Some of our senses are much more obvious than others. We might not remember to be aware of ‘seeing’ or ‘hearing’ but once we do, they are right there. There is nothing to do. It’s the same with ‘touch’. There is usually some sensation impinging from the clothes or the sun or a breeze on our skin, the touch of my finger tips on the keyboard as I type or the glasses sitting on my nose as I peer at the computer screen.
The senses of ‘taste’ and ‘smell’ are usually towards the background of our experience and not well defined unless there is a strong stimulus. These stimuli tend to be short lived and attached to particular activities. For example, taste and smell are vivid when I’m eating, or as now when my partner is downstairs cooking our lunch. Or when I walk past a bad drain smell or drive through a mile or 2 of silage covered fields.
As with any of our senses, it’s easy to find that one of the 3 ‘poisons’, our main ways of reacting to experience, is in the driving seat rather than awareness. If the object is pleasant (as with a tasty lunch) we like it, if it’s unpleasant (the silage) the nose wrinkles before we’ve even registered an aversion to the smell) and if it doesn’t register very strongly (most of our tasting and smelling) we don’t notice, we’re unaware of shades of our experience.
Just occasionally there is a smell or a taste that is there more of the time and this is what I’ve been experiencing lately. There has been a fair amount of nose wrinkling up to this point so it’s taken me a while to take the smell/taste combo as an object of experience, to be able to observe it with interest and know it for what it is. The flavour has been more the faint, unnoticed ‘I wish that would go away’.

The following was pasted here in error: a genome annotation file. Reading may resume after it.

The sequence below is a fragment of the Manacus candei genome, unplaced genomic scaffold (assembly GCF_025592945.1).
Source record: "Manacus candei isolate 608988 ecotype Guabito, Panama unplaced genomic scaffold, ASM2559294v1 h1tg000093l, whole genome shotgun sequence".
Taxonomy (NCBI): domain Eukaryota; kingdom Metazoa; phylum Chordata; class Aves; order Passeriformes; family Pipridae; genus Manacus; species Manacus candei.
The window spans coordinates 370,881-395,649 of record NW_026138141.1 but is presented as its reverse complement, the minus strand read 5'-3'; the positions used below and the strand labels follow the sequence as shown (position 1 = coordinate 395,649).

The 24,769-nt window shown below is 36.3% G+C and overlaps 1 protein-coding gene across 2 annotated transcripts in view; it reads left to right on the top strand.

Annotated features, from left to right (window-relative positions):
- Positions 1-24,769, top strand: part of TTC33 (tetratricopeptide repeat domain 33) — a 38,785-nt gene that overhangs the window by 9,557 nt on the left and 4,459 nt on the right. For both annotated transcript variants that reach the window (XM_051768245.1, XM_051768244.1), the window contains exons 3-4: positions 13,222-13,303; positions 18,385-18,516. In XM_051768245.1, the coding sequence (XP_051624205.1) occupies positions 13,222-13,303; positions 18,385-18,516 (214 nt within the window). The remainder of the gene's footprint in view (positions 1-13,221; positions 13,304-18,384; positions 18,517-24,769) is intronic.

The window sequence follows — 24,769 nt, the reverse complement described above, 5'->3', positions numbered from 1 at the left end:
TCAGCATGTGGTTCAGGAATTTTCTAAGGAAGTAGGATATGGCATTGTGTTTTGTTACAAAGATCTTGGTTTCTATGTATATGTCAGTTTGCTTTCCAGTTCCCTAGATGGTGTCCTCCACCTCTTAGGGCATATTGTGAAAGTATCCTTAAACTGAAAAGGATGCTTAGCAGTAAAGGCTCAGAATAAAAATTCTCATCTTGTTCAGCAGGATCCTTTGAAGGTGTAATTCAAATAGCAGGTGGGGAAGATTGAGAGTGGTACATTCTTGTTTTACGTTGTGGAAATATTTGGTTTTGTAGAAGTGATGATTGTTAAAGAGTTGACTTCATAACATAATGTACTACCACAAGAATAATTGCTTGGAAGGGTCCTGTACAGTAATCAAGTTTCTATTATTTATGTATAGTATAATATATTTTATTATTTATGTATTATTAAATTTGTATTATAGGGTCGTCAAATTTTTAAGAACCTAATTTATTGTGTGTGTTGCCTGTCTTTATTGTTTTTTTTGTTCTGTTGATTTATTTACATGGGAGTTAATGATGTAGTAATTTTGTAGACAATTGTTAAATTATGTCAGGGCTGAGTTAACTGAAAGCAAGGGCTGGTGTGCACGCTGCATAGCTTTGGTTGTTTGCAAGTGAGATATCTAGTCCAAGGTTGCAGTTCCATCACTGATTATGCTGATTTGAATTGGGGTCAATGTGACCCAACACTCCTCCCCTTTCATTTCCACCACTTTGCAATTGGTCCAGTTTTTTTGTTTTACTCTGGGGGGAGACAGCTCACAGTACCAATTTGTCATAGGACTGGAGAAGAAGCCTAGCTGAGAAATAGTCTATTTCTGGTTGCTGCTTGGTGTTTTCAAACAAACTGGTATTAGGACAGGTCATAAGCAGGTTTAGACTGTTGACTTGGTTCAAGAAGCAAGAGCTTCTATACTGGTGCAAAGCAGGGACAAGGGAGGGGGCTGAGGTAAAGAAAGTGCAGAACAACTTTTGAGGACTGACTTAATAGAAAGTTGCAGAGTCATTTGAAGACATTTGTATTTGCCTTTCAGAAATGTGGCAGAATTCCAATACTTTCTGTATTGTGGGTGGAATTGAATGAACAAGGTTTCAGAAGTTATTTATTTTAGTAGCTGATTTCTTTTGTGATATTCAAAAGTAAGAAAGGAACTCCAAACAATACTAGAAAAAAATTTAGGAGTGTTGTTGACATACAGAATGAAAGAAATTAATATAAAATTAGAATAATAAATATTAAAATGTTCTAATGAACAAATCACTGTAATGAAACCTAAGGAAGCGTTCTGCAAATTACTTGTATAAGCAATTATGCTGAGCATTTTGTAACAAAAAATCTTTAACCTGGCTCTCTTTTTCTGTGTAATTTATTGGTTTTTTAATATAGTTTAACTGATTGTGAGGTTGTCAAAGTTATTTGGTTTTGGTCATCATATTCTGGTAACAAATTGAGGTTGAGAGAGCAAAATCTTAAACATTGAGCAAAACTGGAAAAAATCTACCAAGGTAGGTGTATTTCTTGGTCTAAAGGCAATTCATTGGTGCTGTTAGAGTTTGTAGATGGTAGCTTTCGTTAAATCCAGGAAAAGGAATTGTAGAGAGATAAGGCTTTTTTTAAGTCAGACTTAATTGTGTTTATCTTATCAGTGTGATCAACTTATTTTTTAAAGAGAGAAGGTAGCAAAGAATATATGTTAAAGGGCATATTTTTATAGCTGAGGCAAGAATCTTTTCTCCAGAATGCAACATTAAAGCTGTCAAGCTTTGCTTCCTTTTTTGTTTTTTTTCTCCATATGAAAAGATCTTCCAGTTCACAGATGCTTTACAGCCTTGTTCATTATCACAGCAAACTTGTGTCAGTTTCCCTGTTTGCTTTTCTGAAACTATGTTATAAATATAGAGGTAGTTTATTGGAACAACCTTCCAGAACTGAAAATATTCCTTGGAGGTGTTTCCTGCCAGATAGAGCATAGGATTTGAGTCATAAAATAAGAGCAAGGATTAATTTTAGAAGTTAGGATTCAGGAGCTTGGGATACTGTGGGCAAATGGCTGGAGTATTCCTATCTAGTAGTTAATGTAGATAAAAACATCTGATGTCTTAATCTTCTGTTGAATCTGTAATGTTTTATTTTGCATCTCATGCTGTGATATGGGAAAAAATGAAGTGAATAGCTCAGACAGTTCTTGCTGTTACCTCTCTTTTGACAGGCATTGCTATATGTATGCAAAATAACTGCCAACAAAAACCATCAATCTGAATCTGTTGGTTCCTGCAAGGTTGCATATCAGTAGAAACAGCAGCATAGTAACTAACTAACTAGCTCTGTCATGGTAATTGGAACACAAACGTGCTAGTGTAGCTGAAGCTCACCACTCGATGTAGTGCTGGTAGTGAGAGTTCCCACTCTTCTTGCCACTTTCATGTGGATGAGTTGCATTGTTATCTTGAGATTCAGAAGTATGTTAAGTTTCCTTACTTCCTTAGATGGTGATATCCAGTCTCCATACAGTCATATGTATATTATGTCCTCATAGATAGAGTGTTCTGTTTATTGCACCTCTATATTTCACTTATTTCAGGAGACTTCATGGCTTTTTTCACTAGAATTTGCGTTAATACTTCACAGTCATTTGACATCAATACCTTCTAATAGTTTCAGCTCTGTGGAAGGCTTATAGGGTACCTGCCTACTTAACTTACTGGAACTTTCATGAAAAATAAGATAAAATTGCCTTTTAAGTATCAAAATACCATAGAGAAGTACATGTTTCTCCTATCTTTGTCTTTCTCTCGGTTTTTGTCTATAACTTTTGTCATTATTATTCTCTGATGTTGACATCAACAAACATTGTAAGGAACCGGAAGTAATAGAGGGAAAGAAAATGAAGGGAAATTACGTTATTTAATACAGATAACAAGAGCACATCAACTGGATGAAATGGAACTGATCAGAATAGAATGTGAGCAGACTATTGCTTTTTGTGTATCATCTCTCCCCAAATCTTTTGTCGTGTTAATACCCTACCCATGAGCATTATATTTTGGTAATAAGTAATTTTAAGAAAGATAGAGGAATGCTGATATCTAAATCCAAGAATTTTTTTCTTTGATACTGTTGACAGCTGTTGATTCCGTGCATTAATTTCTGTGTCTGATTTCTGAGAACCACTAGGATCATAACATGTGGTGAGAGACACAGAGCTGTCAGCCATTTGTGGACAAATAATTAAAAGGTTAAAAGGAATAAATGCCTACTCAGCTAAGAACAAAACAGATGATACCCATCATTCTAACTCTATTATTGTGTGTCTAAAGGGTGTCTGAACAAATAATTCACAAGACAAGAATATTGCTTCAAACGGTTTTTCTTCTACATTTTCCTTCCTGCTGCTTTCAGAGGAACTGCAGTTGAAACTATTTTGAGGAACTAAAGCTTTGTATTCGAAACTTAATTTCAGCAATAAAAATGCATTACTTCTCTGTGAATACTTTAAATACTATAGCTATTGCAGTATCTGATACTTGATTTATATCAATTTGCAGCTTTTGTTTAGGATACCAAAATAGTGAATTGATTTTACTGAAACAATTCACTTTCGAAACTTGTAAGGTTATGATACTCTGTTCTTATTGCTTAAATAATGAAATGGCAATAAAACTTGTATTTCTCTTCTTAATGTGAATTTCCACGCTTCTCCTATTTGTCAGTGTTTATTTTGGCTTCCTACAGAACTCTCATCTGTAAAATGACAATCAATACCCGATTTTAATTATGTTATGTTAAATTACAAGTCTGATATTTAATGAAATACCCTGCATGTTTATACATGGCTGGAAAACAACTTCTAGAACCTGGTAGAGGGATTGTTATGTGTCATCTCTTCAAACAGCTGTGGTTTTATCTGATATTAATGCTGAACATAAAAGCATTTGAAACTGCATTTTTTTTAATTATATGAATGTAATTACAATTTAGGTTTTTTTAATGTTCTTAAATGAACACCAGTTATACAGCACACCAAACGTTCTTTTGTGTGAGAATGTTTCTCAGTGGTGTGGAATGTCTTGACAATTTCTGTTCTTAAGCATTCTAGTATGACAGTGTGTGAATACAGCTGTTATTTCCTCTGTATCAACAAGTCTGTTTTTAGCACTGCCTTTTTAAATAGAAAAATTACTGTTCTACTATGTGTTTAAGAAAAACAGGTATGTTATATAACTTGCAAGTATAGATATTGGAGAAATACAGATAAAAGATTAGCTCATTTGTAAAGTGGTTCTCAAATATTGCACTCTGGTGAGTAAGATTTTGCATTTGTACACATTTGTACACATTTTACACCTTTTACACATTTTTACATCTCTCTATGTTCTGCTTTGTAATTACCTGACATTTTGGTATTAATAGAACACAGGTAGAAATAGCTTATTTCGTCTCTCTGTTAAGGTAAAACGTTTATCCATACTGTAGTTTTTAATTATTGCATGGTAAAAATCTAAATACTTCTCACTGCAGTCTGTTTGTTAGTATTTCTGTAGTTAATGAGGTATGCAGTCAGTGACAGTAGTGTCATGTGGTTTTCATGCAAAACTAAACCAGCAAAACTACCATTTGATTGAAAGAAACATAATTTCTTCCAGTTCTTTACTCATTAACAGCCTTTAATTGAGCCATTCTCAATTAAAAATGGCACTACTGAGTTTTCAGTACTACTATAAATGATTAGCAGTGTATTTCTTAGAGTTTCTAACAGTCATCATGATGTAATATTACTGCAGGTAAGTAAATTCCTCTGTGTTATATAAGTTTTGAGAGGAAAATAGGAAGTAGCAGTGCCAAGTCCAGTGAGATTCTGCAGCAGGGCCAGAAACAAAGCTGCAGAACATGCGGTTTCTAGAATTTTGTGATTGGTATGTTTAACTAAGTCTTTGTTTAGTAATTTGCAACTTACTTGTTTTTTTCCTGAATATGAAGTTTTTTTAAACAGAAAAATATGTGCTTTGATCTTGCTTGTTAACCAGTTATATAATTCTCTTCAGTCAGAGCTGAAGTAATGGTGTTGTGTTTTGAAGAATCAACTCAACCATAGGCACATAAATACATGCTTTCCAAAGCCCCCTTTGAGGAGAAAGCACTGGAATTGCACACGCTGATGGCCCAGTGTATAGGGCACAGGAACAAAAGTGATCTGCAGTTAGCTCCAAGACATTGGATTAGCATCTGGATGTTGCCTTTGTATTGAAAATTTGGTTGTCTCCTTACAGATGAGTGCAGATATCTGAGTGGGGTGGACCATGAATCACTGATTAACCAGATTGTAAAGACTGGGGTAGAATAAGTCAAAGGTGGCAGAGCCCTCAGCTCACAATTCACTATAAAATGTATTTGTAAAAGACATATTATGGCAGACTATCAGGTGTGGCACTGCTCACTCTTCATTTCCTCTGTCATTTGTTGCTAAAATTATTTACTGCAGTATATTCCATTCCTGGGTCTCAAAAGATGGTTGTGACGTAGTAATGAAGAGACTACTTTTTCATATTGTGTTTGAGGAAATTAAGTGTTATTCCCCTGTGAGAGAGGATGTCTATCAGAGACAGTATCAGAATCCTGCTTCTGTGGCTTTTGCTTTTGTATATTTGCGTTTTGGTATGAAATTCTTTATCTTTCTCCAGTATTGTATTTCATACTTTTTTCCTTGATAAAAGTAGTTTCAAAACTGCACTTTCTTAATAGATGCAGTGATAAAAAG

My partner and I moved into our new house about 6 weeks ago. The downstairs walls had a damp problem so we had them treated and re-plastered just before we moved in. For various reasons we’ve waited to paint over the plaster after it had dried. See if you can summon up what plaster dust smells like? That, in itself, is surprisingly difficult to do – to try and use the mind sense to approximate one of the physical senses – but try anyway. You’d think the smell would be fairly neutral but if you add in time (repeated exposure when I’m on the ground floor) and other conditions (one room is still quite damp) it has become quite unpleasant.
Smelling and tasting are quite complex. With smelling you’re breathing in something. This brings in the notion of space (inside and outside my body). It’s got all the way inside me which also leads to me feeling that I’m tasting plaster dust as well as smelling it. I can feel queasy and my lungs protest, just slightly. There is no getting away from the unpleasant aspects of it and I’ll be glad when we’ve painted over the offending surfaces. But the fact I only register ‘smelling’ on the in-breath makes it a more visibly changing object, so with the right attitude, there can also be interest in what’s happening.
Another knock on effect is that I’ve become more aware of smell and taste and how they occur more often than I realise. The smell of spring onions when clearing the salad bowl after lunch or of fabric conditioner on wet clothes or the bringing together of taste and smell in the sweet richness of an afternoon cookie.
Not noticing these things matters for 2 reasons. Firstly if there is a lack of awareness then if there is some sort of reaction in the form of wanting, not wanting or zoning out, then I miss that too. And so it grows!
Secondly, life is more rich, vivid, colourful and closer to reality if we’re noticing what’s actually happening.
Less greed, aversion and delusion and more present moment, vivid awareness are positive conditions for wisdom to grow.